ICBC Claims and Default Judgement – A Seldom Pursued Remedy
Default Judgement is a step under Rule 3-8 of the BC Supreme Court Rules which lets a Plaintiff win their lawsuit if a Defendant fails to file a response in the time-lines set out in Rule 3-3.
Default judgement, however, is not a remedy that’s typically used in ICBC claims. The reason being that in addition to serving the Notice of Civil Claim on Defendants personally, Section 22 of the Insurance (Vehicle) Act requires that “Every person commencing an action for damages caused by a vehicle in BC must serve (ICBC) with a copy of the originating process….and file proof of the service in the court in which the action is pending…A further step in the action must not be taken until the expiration of 8 days after the filing“.
What this means is that if a Defendant fails to respond to a BC motor vehicle collision lawsuit in time you cannot successfully obtain default judgement unless you also served ICBC with the documents and they failed to respond.
Even if you’ve taken the above steps Default Judgement is not granted automatically and this was demonstrated in reasons for judgement published today by the BC Supreme Court, Vancouver Registry.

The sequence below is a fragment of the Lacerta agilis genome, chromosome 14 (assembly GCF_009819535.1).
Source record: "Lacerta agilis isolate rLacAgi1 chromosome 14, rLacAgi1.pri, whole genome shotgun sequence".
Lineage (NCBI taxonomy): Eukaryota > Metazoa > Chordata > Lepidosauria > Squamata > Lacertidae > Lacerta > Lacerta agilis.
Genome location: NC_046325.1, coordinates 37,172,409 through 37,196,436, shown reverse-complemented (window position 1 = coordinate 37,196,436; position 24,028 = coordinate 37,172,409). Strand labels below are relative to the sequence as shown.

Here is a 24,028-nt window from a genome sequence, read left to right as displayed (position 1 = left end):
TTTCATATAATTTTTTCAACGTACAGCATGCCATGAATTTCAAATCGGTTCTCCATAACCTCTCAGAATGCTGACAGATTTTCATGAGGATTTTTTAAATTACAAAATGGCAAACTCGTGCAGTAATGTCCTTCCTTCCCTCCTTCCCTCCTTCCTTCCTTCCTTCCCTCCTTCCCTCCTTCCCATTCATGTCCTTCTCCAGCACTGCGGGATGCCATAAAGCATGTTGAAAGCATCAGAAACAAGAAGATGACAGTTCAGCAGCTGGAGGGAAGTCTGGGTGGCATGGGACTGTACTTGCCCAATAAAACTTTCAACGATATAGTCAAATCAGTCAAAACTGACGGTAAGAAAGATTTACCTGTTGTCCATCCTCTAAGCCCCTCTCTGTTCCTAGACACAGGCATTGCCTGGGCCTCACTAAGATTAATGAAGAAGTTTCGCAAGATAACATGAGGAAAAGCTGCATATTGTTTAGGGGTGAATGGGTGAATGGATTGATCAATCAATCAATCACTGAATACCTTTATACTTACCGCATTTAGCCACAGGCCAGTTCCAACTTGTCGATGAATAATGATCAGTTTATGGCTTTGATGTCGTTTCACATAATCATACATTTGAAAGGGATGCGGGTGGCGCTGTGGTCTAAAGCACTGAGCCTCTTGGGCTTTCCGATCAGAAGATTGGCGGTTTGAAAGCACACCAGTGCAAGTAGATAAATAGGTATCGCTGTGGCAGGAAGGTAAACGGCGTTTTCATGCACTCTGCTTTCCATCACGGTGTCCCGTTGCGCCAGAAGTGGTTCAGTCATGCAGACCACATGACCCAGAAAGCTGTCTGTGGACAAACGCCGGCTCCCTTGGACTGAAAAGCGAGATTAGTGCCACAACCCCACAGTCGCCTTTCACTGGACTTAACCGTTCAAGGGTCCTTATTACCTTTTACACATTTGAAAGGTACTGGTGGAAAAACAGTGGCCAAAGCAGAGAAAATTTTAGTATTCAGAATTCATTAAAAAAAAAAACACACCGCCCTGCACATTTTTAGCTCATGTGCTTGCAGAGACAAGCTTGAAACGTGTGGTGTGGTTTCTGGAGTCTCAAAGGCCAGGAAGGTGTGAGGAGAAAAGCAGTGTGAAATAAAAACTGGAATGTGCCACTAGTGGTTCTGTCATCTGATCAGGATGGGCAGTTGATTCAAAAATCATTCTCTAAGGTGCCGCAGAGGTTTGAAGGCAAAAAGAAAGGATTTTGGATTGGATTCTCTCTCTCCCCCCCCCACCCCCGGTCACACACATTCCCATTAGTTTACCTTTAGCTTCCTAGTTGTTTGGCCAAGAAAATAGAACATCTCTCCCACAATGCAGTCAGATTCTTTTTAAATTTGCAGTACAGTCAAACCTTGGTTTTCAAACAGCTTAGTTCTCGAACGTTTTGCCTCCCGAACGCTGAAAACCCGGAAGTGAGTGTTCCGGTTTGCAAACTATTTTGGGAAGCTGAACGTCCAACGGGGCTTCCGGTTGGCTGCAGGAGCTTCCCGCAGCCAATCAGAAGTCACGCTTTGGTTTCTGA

In today’s case (Sandhu v. ICBC) the Plaintiff sued for injuries apparently sustained in a 2002 motor vehicle collision. He filed and served the documents to start a lawsuit but ICBC did not file a defence in the time required by the Rules of Court. The Plaintiff then brought an applicaiton for judgment. Mr. Justice Voith refused to grant default judgement and noted that the Court had discretion with respect to these applicasitons. Specifically the Court held as follows:
9] I am advised by Mr. Schroeder, though there are no materials before me, that the plaintiff was injured in a car accident in the late 1990s and that his claim was settled in January of 2002. Furthermore and importantly, Mr. Schroeder confirms that because of the passage of time, his file has been destroyed, and that he has made inquiries with ICBC whose own file in relation to the matter has also, for the most part, been destroyed.
 Mr. Schroeder requires these materials to properly respond to Mr. Sandhu’s claims.
 I am not going to issue judgment. What I am going to do is adjourn the matter because of the following series of factors.
 First, the primary focus of Mr. Sandhu’s application is one that deals with Mr. Schroeder’s lack of compliance with time requirements. I have some flexibility or discretion with respect to such issues and, under the circumstances where Mr. Schroeder was endeavouring to ascertain what had happened in the past and to retrieve relevant file materials, I would be hesitant to award judgment.
While delay is rarely welcome in Injury Lawsuits sometimes it is part of the process. Very few ICBC claims are won by default judgment. It is always preferable for claims to be dealt with by their merits.
As a courtesy most plaintiff lawyers grant ICBC defense lawyers a little extra time if necessary to put in their formal defense. If you’re faced with this situation you’ll want to consider whether an application for default judgement has a meaningful chance of success prior to spending time and effort on a seldom used motion.